The namesake of his father, Jefferson Davis, Jr., was actually the second Davis son (Samuel died three years before Jeff was born). A rambunctious child, Jeff enjoyed life in the Confederate White House, where staff and aides indulged him, often calling him "General." He attended schools in Canada, England, and Maryland as the family moved about after the war. Jeff Jr. enrolled at Virginia Military Institute, but his father withdrew him in 1875, apparently fearing that his son was about to be expelled.
Although by all accounts a charming young man, Jeff Jr. never showed much motivation. His parents were continually trying to help him, but his father conceded to his mother that "we do not understand the boy, and I fear never shall." He became his father's secretary at Beauvoir in 1877, supposedly studying French and medicine in his free time. In 1878 he moved to Memphis, where brother-in-law Addison Hayes found him a job as a bank clerk. Only a few months after his arrival, however, Jeff Jr. fell victim to a yellow fever epidemic that swept the city, dying on October 16. First buried in Memphis, he was reinterred near his father at Hollywood Cemetery in Richmond in 1895.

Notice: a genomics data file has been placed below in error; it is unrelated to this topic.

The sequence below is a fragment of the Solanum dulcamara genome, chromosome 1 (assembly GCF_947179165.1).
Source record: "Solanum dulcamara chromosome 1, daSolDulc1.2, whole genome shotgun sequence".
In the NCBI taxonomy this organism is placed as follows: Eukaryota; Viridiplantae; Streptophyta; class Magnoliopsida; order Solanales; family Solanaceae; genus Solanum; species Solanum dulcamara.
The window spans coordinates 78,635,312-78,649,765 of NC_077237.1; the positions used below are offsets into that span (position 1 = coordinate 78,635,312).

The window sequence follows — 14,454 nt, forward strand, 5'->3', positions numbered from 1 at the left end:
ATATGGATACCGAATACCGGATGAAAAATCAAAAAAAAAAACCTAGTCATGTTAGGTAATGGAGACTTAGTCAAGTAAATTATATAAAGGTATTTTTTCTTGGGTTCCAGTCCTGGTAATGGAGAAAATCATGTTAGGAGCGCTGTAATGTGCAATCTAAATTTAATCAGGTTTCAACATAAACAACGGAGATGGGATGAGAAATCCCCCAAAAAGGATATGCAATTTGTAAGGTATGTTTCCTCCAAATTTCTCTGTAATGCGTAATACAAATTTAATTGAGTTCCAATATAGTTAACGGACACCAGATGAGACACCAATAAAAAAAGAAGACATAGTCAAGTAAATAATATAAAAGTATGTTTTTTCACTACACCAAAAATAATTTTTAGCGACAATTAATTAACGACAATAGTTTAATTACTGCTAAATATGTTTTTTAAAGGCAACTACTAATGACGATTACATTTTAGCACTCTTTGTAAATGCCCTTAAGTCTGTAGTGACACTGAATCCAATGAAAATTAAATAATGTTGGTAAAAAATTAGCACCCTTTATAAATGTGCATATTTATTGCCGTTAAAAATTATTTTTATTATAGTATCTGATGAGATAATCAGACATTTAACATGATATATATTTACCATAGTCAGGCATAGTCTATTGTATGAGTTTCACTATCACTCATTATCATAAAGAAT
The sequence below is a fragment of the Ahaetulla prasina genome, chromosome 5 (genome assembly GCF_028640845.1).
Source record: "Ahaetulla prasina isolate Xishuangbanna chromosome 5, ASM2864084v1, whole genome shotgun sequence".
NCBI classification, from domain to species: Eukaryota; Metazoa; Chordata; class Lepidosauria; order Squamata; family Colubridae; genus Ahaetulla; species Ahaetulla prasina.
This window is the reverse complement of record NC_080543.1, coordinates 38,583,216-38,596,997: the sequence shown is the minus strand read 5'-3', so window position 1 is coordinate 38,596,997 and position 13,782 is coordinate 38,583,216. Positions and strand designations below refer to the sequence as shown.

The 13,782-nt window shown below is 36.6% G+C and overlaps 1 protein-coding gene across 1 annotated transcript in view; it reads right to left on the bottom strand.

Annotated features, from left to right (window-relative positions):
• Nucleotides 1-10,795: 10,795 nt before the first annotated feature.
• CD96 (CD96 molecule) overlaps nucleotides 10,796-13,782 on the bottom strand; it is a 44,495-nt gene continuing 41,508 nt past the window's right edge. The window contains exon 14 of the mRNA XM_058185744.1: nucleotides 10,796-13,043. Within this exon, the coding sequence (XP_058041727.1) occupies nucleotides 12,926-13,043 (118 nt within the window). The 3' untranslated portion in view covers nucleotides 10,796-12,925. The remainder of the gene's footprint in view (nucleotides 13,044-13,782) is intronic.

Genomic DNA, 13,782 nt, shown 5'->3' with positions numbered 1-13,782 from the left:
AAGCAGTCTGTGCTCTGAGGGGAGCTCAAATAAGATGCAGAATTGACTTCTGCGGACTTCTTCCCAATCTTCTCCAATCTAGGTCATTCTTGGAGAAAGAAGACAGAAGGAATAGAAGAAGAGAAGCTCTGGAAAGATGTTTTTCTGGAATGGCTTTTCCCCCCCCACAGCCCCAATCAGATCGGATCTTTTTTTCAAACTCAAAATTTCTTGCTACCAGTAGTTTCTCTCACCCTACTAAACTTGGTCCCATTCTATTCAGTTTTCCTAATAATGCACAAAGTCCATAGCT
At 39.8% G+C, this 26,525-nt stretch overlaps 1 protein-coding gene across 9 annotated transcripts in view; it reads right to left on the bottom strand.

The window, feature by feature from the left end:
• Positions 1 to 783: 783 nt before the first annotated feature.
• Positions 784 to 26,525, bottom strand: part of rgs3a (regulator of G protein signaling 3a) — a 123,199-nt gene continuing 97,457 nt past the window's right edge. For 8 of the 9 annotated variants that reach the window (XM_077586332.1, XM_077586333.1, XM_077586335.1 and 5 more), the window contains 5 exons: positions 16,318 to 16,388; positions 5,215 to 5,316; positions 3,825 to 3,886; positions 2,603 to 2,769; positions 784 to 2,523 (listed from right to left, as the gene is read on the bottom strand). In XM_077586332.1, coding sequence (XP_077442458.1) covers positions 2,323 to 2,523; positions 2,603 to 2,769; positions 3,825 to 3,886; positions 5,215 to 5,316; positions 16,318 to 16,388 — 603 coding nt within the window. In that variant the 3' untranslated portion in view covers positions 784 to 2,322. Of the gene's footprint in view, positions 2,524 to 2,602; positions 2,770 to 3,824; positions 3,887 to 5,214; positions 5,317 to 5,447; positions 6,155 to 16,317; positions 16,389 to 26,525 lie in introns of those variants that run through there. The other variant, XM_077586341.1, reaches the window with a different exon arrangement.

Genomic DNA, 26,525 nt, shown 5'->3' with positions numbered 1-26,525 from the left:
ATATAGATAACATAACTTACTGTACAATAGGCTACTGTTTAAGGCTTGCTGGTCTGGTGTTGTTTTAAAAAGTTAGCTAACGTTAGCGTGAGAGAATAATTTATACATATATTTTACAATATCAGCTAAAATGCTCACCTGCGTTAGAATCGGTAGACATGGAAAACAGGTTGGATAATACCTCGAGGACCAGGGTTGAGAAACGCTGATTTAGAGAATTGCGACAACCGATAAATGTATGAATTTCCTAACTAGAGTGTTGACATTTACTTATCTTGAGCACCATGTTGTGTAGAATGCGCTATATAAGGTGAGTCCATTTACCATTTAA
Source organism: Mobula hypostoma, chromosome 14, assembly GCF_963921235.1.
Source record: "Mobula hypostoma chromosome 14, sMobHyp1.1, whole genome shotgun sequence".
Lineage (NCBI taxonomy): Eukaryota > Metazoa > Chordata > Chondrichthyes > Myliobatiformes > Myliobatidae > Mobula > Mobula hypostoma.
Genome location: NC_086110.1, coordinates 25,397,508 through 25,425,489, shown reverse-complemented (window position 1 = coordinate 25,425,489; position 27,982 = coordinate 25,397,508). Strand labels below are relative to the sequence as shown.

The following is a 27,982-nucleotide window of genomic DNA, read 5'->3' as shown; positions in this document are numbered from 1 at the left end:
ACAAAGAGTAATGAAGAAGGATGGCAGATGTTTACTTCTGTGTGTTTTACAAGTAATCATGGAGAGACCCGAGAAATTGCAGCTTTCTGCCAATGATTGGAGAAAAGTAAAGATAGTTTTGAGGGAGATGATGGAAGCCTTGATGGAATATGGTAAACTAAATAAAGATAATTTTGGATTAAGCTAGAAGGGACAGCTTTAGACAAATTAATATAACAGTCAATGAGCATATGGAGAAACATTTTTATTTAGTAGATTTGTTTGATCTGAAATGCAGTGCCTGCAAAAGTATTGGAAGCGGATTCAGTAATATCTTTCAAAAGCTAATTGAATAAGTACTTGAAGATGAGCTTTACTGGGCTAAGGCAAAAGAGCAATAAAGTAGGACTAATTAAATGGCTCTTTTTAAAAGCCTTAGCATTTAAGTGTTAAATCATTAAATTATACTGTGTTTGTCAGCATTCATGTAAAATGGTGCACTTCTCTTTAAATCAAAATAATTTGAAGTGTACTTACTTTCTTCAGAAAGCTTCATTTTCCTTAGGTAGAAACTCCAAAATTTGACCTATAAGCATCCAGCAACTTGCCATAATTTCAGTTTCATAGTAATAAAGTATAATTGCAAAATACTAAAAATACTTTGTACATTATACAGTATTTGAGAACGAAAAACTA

For more information, see the published volumes of The Papers of Jefferson Davis, particularly the brief sketch of his life in 5:110-11.